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Movies
'Bless the Child'

'Bless the Child' is an all-star hack horror show

Friday, August 11, 2000

By Barbara Vancheri, Post-Gazette Staff Writer

Been there, seen that.

 
   
'Bless The Child'


RATING: R for violence, drug content and brief language.

STARRING: Kim Basinger, Jimmy Smits, Rufus Sewell.

DIRECTOR: Chuck Russell

WEB SITE: www.blessthe
child.com

CRITIC'S CALL: 1 1/2 stars

 
 

If you caught "End of Days" starring Arnold Schwarzenegger and Gabriel Byrne, that may be your reaction upon watching "Bless the Child." And Jimmy Smits left "NYPD Blue" so he could play ... an FBI agent who joins forces with the NYPD? Granted, he is a onetime seminary student who is now an expert in the occult, but still.

"Bless the Child," a supernatural thriller, stars Kim Basinger as a psychiatric nurse named Maggie whose drug-addicted sister Jenna (Angela Bettis) arrives on her Brooklyn doorstep bearing an infant named Cody. The baby girl, she suspects, is not normal.

Jenna disappears for six years, during which time Maggie enrolls Cody (Holliston Coleman) into a Catholic school for special-needs children. Doctors suspect Cody may have a form of autism that allows her to function at a high level. We see that she has mysterious powers -- she miraculously heals a bird with a broken neck and can set toys or snow globes spinning.

A band of devil worshippers suspect that Cody is the chosen one, a heavenly child born once in 2,000 years who must be converted from the side of the angels. She must become one of Lucifer's followers -- or die, as other children have. Leading that band is a self-help guru named Eric (Rufus Sewell) who has insinuated himself into Maggie's world.

She finds herself struggling to save Cody, herself, her sister, a young woman (Christina Ricci) who once was an acolyte of Eric's, and pretty much the rest of the world.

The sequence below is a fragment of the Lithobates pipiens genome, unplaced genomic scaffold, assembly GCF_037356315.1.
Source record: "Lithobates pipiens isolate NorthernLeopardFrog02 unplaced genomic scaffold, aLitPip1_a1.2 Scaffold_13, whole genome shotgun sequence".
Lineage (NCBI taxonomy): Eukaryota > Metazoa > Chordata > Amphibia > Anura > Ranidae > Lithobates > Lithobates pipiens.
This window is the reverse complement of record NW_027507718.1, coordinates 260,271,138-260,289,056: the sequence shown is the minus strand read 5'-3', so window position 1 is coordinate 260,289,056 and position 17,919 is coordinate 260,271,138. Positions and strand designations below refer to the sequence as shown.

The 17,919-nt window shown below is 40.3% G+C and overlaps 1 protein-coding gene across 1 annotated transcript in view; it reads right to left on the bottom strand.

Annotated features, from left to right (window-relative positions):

"Bless the Child," which is laden with ominous shots of gargoyles, flying demons, religious symbols and an early pose of Maggie and Cody as Madonna and child (with Christmas tree star in the background), is neither terribly scary nor thought-provoking. It has a couple of cheap stunts designed to lift the patrons out of their seats like Linda Blair in "The Exorcist," but not much else.

All too often it seems like a horror movie, as when knitting needles are plunged into someone's eyes and Maggie keeps acting like the teen-agers spoofed in "Scream." For too long, she ignores the only person who might help her and tries to battle the malicious minions on her own.

Ian Holm is trotted out for a cameo as a Jesuit priest, inexplicably censured by the Vatican, who preaches that evil still exists in the world. And the nuns who populate "Bless the Child" are dressed as if they were transported here from the 1960s -- full habit and wimples.

Basinger works well with children, as she proved in "I Dreamed of Africa," and Smits could play a cop or FBI agent in his sleep. Sewell, however, is sort of a second-rate villain. Young Holliston is fine as Cody, although you have to wonder about parents who would permit her to be cast here.

"Bless the Child," based on a novel by Cathy Cash Spellman, manages to take the age-old battle between good and evil and turn it into a hack horror show. Unless director Chuck Russell ("Nightmare on Elm Street III," "The Mask," "Eraser") can exorcise your memory of other movies, you may feel like it's devilish deja vu.



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